Is email social media?

204 Social Media Marketing examples -- but does email belong?

Facebook is social. Twitter is social. Discussion and message boards are social. But more people would say that email is not.

Gartner makes two important distinctions as to why email isn’t social media:

  • E-mail is a distribution mechanism and social media is a collective mechanism
  • Mass communication is different from mass collaboration

Email isn’t social media. In fact it’s a communications tool that users shouldn’t employ for media consumption at all. However by some accounts email marketing is a $10 billion industry – not that size makes right.

During the Internet’s Democratization Era, my former Forrester colleague Charlene Li guided companies to a simple and powerful distinction when thinking about tools: email is to-do, RSS is to know. Users approach their inboxes with an obligation mindset, which is fine. They just need to keep in mind that oftentimes the problems they create are their own.

Making email work requires that internally, companies train their users on how to make use of an expanded communications toolkit. Externally, email integrates with social media, orchestrated for reach and frequency.

Join the Conversation


  1. Whether or not email should be employed for media consumption, it is. For better or worse, that is how many people use it. In marketing, it is also significantly better at driving sales and click throughs than other social channels. This doesn’t necessarily prove that it is social, it just proves that it works.

    However, I don’t think it is fair to say that email isn’t social because it is mass distribution. Looking at the numbers, you could easily say the same thing about Twitter.

    Twitter and Facebook are social platforms but there are plenty of ways to use them that aren’t social. I think email itself is also a social platform – in that it is a two-way communication tool.

    So, really, it comes down to how you use them. Treat any of them like a broadcasting channel and they lose their social aspect.

    The debate can go both ways, but I tend to see email as an extension of a good social program – when used right. We all know what happens when email is used wrongly.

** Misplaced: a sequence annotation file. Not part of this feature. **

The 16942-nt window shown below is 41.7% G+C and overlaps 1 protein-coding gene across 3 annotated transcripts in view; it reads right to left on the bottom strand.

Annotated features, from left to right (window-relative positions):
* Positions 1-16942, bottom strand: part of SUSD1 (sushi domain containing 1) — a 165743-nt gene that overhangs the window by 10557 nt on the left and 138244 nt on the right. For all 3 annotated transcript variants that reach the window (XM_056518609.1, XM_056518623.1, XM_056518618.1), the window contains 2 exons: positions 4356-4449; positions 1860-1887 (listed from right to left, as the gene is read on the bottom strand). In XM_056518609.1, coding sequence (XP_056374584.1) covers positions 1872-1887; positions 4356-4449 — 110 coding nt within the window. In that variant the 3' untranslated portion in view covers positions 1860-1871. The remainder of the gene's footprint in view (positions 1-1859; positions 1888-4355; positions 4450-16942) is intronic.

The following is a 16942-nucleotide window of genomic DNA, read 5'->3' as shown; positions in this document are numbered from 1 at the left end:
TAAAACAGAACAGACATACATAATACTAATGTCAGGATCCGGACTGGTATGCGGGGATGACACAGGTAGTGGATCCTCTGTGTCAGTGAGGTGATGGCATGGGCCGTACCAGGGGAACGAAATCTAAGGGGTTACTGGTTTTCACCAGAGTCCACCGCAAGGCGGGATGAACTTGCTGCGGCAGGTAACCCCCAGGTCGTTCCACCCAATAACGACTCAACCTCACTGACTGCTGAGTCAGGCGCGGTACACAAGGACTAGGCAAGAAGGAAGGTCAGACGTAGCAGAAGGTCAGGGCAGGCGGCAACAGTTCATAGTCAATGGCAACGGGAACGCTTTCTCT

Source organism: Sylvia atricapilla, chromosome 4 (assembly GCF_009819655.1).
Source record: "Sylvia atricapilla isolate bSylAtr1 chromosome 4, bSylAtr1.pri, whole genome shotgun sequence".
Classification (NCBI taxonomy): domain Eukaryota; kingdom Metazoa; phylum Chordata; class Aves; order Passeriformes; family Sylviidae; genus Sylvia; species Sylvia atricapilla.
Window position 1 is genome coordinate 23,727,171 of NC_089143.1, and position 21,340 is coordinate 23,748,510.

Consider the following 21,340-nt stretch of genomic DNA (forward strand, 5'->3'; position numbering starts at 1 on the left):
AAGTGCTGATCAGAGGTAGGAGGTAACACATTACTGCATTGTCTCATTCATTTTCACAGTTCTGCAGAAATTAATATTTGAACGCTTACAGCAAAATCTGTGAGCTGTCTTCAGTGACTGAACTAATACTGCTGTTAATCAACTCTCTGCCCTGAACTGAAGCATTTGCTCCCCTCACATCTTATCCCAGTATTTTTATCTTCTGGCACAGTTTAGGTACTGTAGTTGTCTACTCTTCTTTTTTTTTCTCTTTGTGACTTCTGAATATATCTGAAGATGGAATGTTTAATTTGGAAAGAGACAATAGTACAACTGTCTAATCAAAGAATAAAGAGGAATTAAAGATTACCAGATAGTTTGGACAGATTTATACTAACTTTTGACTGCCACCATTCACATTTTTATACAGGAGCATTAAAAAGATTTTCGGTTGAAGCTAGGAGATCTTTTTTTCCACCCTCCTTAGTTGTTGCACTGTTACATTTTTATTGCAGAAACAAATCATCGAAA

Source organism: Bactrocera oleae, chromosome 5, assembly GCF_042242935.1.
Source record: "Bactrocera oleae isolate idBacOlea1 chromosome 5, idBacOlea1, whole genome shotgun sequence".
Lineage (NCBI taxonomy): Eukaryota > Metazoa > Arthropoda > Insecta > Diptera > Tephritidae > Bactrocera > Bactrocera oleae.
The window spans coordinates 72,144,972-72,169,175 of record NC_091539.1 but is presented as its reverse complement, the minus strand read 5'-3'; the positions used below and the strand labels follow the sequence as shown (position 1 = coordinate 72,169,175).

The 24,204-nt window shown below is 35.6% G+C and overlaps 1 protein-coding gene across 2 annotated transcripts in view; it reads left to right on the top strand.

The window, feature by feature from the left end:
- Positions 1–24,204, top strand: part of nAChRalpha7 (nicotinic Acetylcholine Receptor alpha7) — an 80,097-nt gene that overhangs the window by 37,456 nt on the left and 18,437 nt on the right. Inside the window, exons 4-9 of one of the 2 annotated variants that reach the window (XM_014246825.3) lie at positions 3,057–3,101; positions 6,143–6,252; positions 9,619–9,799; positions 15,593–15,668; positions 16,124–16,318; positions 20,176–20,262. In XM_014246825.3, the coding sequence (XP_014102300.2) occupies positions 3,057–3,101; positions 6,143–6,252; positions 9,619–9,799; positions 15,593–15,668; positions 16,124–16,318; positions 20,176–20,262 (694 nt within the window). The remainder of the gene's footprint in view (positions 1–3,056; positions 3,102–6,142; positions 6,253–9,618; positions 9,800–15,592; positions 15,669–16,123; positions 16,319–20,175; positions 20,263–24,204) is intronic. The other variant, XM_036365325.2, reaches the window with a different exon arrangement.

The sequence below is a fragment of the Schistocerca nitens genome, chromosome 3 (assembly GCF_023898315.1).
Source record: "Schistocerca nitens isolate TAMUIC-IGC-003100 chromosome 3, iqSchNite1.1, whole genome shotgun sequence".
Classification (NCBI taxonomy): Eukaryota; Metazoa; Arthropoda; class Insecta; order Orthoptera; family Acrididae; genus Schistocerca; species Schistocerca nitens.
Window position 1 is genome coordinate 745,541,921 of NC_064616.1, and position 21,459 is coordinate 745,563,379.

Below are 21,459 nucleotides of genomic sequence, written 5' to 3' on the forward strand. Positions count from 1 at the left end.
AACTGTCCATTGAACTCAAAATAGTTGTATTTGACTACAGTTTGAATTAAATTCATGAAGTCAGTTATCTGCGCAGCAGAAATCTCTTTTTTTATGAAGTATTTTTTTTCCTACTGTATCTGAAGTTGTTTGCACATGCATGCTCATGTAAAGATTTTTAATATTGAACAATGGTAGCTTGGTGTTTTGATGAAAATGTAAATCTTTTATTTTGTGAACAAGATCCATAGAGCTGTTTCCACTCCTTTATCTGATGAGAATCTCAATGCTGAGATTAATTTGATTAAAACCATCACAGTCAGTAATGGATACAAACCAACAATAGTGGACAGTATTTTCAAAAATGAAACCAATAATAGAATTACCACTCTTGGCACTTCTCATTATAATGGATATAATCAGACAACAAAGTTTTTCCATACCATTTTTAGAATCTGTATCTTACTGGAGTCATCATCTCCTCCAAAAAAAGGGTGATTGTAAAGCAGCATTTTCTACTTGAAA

2. Agree with Garrett, email is a social media (as it involves conversations) depending on how you use it. Communication tools are generally social and conversational by nature (again depending on usage).

    It’s hard to define email marketing as social media though as it’s really a broadcast medium (at the moment). Although, well crafted email marketing campaigns can be the precursor to a social interaction if it has the right calls to action and is approached with a social/conversational strategy in mind.

    Google had the opportunity to turn email into a true social media with Wave but sadly didn’t integrate the product into Gmail. I would love to have been able to take an email thread into a realtime conversation as a Wave (if participants were online), with the ability to revert it back to an email thread in Gmail at the close of the conversation (and be able to pick it up again at a later date). That would have given Google the platform to leverage contacts, email, realtime conversation, presence and integrate it into docs and more giving them a really useful social aspect to their core tools. Sadly the Gmail API doesn’t make it possible to do this with third party software (I believe). If anyone at Google reads this and wants a product manager to lead an initiative to launch that, I’m available 🙂

  3. Great, concise piece, Peter. I’m interested in connections between obligation mindsets. A specific example comes to mind–blog subscriptions via email. While the communication is really one-way, the email is the portal to a larger conversation (hopefully), and a more interactive, social experience.

  4. I think your definitions need to be opened up in light of the way people actually interact with email in their inbox. And, as much as I really like and respect Charlene Li, I think we learned in the time after she went on record with that summary that although RSS is a great tool to push content, it has never proven to be the powerhouse we thought. If there’s a blog I’m really interested in, I opt to have it sent to my inbox so I won’t miss or overlook a new post which is all too easy with an RSS feed.

    As much as email might be seem nothing more than a distribution mechanism, I think you have to consider all the different ways people interact with an email, all the options that are built into any given email for people to take action, including sharing, and on and on. Consider an email as the catalyst to initiate a conversation.

    It’s much, much more than a mechanism.

    But, then again, I’ve been in love with email since the early 90’s and evangelizing the power of email communications through my company for more than 10 years.



    Lydia Sugarman, CEO
    San Francisco – New York
    Ph: 415.324.5825 – 212.260.0065

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Being: Peter Kim